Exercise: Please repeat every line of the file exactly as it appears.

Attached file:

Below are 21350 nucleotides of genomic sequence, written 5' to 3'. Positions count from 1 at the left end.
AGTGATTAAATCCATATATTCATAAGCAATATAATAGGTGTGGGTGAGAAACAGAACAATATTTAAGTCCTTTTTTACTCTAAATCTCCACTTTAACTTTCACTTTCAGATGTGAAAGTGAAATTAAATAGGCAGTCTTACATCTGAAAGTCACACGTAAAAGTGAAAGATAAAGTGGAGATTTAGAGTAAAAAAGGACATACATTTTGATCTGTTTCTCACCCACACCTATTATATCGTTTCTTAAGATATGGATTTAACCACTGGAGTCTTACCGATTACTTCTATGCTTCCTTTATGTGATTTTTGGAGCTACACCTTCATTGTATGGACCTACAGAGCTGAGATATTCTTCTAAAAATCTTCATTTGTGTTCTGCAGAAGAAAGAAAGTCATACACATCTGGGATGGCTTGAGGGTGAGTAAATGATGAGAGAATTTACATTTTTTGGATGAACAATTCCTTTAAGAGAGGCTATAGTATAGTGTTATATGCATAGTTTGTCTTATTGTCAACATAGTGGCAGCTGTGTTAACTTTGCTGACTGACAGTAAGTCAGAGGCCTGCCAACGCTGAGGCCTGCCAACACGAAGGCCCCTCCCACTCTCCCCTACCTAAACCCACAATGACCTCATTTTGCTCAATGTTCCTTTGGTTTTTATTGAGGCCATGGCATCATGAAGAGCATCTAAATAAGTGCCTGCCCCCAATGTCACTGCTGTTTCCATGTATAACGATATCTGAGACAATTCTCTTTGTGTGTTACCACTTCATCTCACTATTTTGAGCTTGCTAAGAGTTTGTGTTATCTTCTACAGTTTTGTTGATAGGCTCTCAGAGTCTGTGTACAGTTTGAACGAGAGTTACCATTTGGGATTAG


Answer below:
Below are 21350 nucleotides of genomic sequence, written 5' to 3'. Positions count from 1 at the left end.
AGTGATTAAATCCATATATTCATAAGCAATATAATAGGTGTGGGTGAGAAACAGAACAATATTTAAGTCCTTTTTTACTCTAAATCTCCACTTTAACTTTCACTTTCAGATGTGAAAGTGAAATTAAATAGGCAGTCTTACATCTGAAAGTCACACGTAAAAGTGAAAGATAAAGTGGAGATTTAGAGTAAAAAAGGACATACATTTTGATCTGTTTCTCACCCACACCTATTATATCGTTTCTTAAGATATGGATTTAACCACTGGAGTCTTACCGATTACTTCTATGCTTCCTTTATGTGATTTTTGGAGCTACACCTTCATTGTATGGACCTACAGAGCTGAGATATTCTTCTAAAAATCTTCATTTGTGTTCTGCAGAAGAAAGAAAGTCATACACATCTGGGATGGCTTGAGGGTGAGTAAATGATGAGAGAATTTACATTTTTTGGATGAACAATTCCTTTAAGAGAGGCTATAGTATAGTGTTATATGCATAGTTTGTCTTATTGTCAACATAGTGGCAGCTGTGTTAACTTTGCTGACTGACAGTAAGTCAGAGGCCTGCCAACGCTGAGGCCTGCCAACACGAAGGCCCCTCCCACTCTCCCCTACCTAAACCCACAATGACCTCATTTTGCTCAATGTTCCTTTGGTTTTTATTGAGGCCATGGCATCATGAAGAGCATCTAAATAAGTGCCTGCCCCCAATGTCACTGCTGTTTCCATGTATAACGATATCTGAGACAATTCTCTTTGTGTGTTACCACTTCATCTCACTATTTTGAGCTTGCTAAGAGTTTGTGTTATCTTCTACAGTTTTGTTGATAGGCTCTCAGAGTCTGTGTACAGTTTGAACGAGAGTTACCATTTGGGATTAG